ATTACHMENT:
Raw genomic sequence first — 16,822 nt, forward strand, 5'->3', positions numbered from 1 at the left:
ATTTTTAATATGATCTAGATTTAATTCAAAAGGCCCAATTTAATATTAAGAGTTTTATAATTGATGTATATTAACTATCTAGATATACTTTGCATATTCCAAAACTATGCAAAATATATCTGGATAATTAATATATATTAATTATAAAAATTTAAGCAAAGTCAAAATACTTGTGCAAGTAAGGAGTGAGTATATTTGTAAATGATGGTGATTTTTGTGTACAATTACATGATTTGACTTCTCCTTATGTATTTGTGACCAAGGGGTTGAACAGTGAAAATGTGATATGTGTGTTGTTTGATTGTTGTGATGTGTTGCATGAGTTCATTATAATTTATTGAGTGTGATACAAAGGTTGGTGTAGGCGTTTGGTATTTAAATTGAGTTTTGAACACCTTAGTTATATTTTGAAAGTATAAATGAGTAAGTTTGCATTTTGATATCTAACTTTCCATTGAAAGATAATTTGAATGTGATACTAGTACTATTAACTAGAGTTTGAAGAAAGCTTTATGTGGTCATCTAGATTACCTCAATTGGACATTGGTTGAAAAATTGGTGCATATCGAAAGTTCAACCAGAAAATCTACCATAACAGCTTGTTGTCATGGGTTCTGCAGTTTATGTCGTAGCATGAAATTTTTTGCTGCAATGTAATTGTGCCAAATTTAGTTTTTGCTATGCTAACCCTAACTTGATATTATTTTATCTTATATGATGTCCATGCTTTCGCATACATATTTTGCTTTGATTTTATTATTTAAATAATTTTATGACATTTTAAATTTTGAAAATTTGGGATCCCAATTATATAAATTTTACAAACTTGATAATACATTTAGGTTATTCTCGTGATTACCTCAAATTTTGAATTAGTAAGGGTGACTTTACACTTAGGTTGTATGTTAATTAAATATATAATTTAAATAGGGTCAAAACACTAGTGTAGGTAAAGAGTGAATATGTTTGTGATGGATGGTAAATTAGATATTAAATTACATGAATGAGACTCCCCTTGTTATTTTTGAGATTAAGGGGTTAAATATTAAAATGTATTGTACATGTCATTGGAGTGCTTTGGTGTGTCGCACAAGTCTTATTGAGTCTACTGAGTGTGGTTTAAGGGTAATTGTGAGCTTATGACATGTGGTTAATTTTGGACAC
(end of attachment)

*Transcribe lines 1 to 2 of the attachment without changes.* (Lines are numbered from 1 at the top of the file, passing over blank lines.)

Raw genomic sequence first — 16,822 nt, forward strand, 5'->3', positions numbered from 1 at the left:
ATTTTTAATATGATCTAGATTTAATTCAAAAGGCCCAATTTAATATTAAGAGTTTTATAATTGATGTATATTAACTATCTAGATATACTTTGCATATTCCAAAACTATGCAAAATATATCTGGATAATTAATATATATTAATTATAAAAATTTAAGCAAAGTCAAAATACTTGTGCAAGTAAGGAGTGAGTATATTTGTAAATGATGGTGATTTTTGTGTACAATTACATGATTTGACTTCTCCTTATGTATTTGTGACCAAGGGGTTGAACAGTGAAAATGTGATATGTGTGTTGTTTGATTGTTGTGATGTGTTGCATGAGTTCATTATAATTTATTGAGTGTGATACAAAGGTTGGTGTAGGCGTTTGGTATTTAAATTGAGTTTTGAACACCTTAGTTATATTTTGAAAGTATAAATGAGTAAGTTTGCATTTTGATATCTAACTTTCCATTGAAAGATAATTTGAATGTGATACTAGTACTATTAACTAGAGTTTGAAGAAAGCTTTATGTGGTCATCTAGATTACCTCAATTGGACATTGGTTGAAAAATTGGTGCATATCGAAAGTTCAACCAGAAAATCTACCATAACAGCTTGTTGTCATGGGTTCTGCAGTTTATGTCGTAGCATGAAATTTTTTGCTGCAATGTAATTGTGCCAAATTTAGTTTTTGCTATGCTAACCCTAACTTGATATTATTTTATCTTATATGATGTCCATGCTTTCGCATACATATTTTGCTTTGATTTTATTATTTAAATAATTTTATGACATTTTAAATTTTGAAAATTTGGGATCCCAATTATATAAATTTTACAAACTTGATAATACATTTAGGTTATTCTCGTGATTACCTCAAATTTTGAATTAGTAAGGGTGACTTTACACTTAGGTTGTATGTTAATTAAATATATAATTTAAATAGGGTCAAAACACTAGTGTAGGTAAAGAGTGAATATGTTTGTGATGGATGGTAAATTAGATATTAAATTACATGAATGAGACTCCCCTTGTTATTTTTGAGATTAAGGGGTTAAATATTAAAATGTATTGTACATGTCATTGGAGTGCTTTGGTGTGTCGCACAAGTCTTATTGAGTCTACTGAGTGTGGTTTAAGGGTAATTGTGAGCTTATGACATGTGGTTAATTTTGGACAC